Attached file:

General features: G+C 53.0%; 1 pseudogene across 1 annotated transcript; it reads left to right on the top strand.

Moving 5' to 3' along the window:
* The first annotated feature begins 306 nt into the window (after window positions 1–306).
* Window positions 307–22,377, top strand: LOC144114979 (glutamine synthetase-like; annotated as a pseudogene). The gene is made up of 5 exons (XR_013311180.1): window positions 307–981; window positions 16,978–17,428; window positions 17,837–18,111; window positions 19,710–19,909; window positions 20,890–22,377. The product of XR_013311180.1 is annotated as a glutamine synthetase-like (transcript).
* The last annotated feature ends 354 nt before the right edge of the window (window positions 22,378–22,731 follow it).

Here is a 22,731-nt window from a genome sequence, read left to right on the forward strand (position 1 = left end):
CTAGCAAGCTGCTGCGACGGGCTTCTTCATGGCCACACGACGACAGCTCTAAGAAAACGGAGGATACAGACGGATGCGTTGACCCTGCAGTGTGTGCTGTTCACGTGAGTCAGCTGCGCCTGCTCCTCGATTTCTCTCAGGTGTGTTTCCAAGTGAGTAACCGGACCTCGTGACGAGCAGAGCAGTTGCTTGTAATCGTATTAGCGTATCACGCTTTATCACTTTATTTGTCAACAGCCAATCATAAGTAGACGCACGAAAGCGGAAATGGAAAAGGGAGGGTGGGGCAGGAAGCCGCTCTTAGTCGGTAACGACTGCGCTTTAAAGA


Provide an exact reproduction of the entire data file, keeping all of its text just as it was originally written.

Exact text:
General features: G+C 53.0%; 1 pseudogene across 1 annotated transcript; it reads left to right on the top strand.

Moving 5' to 3' along the window:
* The first annotated feature begins 306 nt into the window (after window positions 1–306).
* Window positions 307–22,377, top strand: LOC144114979 (glutamine synthetase-like; annotated as a pseudogene). The gene is made up of 5 exons (XR_013311180.1): window positions 307–981; window positions 16,978–17,428; window positions 17,837–18,111; window positions 19,710–19,909; window positions 20,890–22,377. The product of XR_013311180.1 is annotated as a glutamine synthetase-like (transcript).
* The last annotated feature ends 354 nt before the right edge of the window (window positions 22,378–22,731 follow it).

Here is a 22,731-nt window from a genome sequence, read left to right on the forward strand (position 1 = left end):
CTAGCAAGCTGCTGCGACGGGCTTCTTCATGGCCACACGACGACAGCTCTAAGAAAACGGAGGATACAGACGGATGCGTTGACCCTGCAGTGTGTGCTGTTCACGTGAGTCAGCTGCGCCTGCTCCTCGATTTCTCTCAGGTGTGTTTCCAAGTGAGTAACCGGACCTCGTGACGAGCAGAGCAGTTGCTTGTAATCGTATTAGCGTATCACGCTTTATCACTTTATTTGTCAACAGCCAATCATAAGTAGACGCACGAAAGCGGAAATGGAAAAGGGAGGGTGGGGCAGGAAGCCGCTCTTAGTCGGTAACGACTGCGCTTTAAAGA